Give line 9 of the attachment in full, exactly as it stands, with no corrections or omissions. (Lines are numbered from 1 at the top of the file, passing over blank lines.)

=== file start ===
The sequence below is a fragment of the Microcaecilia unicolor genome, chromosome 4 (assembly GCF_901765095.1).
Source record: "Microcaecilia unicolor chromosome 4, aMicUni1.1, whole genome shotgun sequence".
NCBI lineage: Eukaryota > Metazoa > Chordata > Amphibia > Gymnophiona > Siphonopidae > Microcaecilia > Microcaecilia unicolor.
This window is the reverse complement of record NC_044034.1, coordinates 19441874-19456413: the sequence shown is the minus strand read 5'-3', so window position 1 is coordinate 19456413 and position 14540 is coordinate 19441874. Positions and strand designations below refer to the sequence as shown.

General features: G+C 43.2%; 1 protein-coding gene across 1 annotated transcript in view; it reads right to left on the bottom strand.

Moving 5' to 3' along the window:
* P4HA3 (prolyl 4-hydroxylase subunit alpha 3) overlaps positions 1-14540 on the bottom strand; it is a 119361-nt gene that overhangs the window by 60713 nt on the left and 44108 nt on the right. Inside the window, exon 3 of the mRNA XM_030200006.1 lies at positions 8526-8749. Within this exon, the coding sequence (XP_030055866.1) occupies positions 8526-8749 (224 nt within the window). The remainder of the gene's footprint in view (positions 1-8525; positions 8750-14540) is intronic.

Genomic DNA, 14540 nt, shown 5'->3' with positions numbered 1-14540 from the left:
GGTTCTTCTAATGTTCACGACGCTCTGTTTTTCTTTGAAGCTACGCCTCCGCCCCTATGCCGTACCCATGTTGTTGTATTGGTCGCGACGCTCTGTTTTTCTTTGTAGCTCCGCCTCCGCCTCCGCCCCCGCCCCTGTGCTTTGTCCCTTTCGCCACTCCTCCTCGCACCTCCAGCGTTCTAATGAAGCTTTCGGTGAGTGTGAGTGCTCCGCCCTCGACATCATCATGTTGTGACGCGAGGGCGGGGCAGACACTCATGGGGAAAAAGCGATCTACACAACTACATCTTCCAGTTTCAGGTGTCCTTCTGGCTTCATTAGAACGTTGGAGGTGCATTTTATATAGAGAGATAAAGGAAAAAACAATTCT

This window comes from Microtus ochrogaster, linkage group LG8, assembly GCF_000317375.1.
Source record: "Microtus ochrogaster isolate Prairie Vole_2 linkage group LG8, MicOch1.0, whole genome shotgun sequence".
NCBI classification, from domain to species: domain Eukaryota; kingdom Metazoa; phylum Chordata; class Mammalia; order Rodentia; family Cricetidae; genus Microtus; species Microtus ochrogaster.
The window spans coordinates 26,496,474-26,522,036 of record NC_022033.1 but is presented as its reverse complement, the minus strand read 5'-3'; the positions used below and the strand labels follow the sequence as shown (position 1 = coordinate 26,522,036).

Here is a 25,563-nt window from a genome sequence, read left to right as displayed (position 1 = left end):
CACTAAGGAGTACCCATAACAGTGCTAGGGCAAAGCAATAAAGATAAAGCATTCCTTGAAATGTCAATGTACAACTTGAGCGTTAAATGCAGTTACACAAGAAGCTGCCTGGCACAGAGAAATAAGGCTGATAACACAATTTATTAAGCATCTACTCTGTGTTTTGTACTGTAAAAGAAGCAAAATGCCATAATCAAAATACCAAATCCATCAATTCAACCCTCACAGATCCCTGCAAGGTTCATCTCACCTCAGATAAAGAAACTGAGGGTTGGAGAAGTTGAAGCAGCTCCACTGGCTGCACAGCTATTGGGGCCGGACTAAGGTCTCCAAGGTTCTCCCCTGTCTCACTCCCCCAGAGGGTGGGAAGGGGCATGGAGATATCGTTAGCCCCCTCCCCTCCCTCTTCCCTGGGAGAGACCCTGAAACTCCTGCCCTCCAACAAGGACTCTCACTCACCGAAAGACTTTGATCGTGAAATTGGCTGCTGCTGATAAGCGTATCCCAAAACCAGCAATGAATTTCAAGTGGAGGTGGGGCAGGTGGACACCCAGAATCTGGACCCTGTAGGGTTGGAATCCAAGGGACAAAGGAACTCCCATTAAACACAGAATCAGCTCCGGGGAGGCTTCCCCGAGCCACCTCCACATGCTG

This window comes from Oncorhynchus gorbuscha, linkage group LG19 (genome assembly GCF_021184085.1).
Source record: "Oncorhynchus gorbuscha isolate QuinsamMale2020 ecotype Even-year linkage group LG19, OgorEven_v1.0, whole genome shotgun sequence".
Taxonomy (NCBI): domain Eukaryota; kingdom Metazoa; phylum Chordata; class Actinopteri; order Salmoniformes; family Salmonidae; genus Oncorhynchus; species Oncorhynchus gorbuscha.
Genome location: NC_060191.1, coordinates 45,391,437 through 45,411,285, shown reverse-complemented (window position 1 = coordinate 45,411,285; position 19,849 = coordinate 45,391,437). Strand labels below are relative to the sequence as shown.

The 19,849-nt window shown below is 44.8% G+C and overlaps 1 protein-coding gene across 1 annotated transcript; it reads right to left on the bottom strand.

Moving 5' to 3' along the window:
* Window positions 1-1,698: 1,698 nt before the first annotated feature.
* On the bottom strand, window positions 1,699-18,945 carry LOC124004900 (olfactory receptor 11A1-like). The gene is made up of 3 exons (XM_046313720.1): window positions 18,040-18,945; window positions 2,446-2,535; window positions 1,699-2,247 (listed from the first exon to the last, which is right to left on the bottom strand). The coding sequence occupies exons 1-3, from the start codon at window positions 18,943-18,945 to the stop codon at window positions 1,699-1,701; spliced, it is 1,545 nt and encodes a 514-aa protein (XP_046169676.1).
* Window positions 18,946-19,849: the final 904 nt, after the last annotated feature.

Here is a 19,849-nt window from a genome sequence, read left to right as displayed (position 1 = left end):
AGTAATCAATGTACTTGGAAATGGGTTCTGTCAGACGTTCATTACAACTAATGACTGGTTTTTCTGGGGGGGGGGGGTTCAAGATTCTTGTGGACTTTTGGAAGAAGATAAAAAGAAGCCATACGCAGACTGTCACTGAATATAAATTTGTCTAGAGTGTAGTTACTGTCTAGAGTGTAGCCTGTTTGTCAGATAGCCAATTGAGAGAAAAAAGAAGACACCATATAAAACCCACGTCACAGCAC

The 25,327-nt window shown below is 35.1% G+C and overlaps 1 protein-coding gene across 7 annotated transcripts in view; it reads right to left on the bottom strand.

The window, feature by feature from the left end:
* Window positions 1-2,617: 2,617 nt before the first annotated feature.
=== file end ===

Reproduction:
GGTTCTTCTAATGTTCACGACGCTCTGTTTTTCTTTGAAGCTACGCCTCCGCCCCTATGCCGTACCCATGTTGTTGTATTGGTCGCGACGCTCTGTTTTTCTTTGTAGCTCCGCCTCCGCCTCCGCCCCCGCCCCTGTGCTTTGTCCCTTTCGCCACTCCTCCTCGCACCTCCAGCGTTCTAATGAAGCTTTCGGTGAGTGTGAGTGCTCCGCCCTCGACATCATCATGTTGTGACGCGAGGGCGGGGCAGACACTCATGGGGAAAAAGCGATCTACACAACTACATCTTCCAGTTTCAGGTGTCCTTCTGGCTTCATTAGAACGTTGGAGGTGCATTTTATATAGAGAGATAAAGGAAAAAACAATTCT